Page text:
"Dumbed down" playgrounds designed to eliminate injuries to children may make them more dangerous by encouraging risky play, a researcher warns.

Playground researcher Dr Rebecca Sargisson said most playground injuries resulted from children using equipment in a way different from its intended use.

Children often introduced risk to their play because they were bored with the standard use of equipment, Dr Sargisson said.

A psychology lecturer at the University of Waikato's Tauranga campus, Dr Sargisson visited 56 playgrounds throughout the North Island as part of a study of playground safety and children's play preferences.


Her report, which she co-authored with her husband Dr Ian McLean, is due to be published in the academic journal Children, Youth, and Environments next year.

Dr Sargisson said she had seen children skateboard down slides, stand on see-saw seats, walk across the top bar of a swing set and climb around the outside of a bridge.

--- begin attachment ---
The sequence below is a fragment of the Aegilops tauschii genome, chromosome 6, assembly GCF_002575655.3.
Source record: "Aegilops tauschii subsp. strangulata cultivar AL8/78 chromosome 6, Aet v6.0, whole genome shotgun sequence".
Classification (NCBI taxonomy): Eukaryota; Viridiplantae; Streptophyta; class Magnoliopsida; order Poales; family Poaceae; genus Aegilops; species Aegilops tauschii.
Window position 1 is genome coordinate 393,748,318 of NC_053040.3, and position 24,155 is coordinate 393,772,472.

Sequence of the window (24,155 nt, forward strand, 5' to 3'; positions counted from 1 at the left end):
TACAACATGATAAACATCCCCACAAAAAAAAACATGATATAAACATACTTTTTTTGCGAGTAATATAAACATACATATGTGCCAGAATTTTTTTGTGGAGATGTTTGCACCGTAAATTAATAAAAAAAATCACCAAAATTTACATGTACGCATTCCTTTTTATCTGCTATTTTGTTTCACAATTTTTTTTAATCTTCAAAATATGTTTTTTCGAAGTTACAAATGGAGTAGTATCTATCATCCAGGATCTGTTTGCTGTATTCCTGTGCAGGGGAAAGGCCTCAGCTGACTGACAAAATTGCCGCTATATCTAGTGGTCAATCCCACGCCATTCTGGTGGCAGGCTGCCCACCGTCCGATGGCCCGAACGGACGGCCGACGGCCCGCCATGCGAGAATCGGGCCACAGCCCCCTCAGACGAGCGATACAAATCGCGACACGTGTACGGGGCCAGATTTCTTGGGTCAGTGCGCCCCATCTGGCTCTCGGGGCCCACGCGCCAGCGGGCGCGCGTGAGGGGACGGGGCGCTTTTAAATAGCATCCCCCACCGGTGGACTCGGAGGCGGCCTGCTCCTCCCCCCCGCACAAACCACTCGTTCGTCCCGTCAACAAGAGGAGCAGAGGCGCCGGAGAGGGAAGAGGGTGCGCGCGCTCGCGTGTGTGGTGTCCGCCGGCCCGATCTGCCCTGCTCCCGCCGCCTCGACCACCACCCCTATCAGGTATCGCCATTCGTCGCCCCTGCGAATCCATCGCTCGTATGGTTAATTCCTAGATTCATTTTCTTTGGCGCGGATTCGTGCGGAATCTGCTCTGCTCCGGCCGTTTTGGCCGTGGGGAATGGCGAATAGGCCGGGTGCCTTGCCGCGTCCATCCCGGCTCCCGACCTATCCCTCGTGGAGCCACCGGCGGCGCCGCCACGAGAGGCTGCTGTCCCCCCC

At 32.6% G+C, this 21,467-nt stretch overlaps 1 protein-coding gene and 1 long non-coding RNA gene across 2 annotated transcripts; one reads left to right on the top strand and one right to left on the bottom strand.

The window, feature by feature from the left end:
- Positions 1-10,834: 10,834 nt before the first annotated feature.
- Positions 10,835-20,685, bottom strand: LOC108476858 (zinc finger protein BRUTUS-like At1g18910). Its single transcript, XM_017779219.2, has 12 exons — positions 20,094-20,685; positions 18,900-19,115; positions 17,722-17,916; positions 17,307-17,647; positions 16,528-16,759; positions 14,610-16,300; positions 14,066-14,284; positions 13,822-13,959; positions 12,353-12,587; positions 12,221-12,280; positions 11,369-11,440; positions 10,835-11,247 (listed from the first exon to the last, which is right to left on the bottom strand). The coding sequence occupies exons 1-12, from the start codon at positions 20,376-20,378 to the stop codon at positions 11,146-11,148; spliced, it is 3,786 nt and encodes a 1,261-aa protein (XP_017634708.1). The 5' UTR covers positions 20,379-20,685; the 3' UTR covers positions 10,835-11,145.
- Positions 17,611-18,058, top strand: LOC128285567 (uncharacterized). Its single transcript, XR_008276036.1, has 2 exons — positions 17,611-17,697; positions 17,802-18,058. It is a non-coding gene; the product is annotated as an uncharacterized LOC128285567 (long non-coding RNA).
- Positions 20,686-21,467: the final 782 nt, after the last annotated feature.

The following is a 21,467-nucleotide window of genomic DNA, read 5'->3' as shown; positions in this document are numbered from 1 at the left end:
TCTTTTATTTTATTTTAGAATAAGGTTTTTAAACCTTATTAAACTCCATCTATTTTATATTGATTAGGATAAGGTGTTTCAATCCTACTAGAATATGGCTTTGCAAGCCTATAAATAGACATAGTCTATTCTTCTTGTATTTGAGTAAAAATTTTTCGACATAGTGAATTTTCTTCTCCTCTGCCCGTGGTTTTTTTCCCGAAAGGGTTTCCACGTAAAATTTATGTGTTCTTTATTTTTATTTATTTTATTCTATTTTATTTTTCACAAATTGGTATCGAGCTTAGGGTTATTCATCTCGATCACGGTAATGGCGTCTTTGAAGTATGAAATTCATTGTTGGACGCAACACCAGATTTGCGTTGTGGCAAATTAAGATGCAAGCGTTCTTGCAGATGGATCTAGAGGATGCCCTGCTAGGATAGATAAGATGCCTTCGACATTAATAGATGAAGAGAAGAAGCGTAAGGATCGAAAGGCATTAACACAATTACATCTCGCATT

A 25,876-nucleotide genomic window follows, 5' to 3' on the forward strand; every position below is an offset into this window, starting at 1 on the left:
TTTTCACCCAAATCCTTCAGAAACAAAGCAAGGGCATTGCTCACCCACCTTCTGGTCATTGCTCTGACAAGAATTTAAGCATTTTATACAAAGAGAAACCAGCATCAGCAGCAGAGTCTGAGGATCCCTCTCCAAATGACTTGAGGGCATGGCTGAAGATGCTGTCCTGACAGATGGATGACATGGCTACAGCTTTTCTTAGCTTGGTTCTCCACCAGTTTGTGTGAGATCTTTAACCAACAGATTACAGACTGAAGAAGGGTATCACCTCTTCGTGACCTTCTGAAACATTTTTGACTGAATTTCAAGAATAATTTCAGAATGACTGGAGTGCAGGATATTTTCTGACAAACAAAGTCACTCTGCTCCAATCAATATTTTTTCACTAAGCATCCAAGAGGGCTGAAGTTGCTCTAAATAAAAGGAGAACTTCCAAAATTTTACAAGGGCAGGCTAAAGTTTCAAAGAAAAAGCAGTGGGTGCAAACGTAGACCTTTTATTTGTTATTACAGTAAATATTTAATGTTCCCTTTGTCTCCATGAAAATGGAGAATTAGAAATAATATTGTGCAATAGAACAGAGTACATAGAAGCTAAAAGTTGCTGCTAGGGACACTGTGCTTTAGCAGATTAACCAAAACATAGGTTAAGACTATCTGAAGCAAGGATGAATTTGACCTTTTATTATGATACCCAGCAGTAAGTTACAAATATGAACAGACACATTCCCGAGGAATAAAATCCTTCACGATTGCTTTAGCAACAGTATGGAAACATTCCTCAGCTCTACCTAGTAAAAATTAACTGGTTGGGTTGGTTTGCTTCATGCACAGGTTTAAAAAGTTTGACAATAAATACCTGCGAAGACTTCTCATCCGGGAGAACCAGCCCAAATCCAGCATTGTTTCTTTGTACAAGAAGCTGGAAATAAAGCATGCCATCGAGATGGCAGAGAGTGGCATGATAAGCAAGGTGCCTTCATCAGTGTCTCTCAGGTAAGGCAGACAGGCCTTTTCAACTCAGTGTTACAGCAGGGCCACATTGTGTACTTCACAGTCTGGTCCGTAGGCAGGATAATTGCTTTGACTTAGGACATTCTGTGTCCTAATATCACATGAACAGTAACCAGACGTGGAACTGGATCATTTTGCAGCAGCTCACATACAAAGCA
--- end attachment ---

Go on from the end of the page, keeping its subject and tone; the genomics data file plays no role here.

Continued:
Tauranga City Council planners should consider designing challenging equipment for the playground planned for the new waterfront development, she said.

"[Children] will find their own risk so why not prepare them for that?

"The perception that an activity is safe may lead a child to take greater risks," Dr Sargisson's report concluded.

"Any further attempt to reduce injuries in playgrounds will likely be at the expense of challenging play opportunities, and risk-taking should be acknowledged as an important planned function of public playgrounds."

Dr Sargisson's research showed swings were the most popular pieces of equipment used at playgrounds, followed by roundabouts and climbing equipment. Most accidents happened on slides, usually because children were using the slide in an unintended way.

Planners should consider the direction in which slides were placed in relation to the sun, as many slides became too hot and children would not use them, Dr Sargisson said.


One way to make slides safer, without reducing the height, was to place them on hill slopes so that the distance between the slide and the ground was not too high at any point.

All in all, Dr Sargisson said Tauranga had good playgrounds.

Memorial Park was a good example of a fun playground with a mix of equipment for different levels of skill.

Bark was a better play surface than grass or concrete, however, sand would be safer and more fun for children, Dr Sargisson said.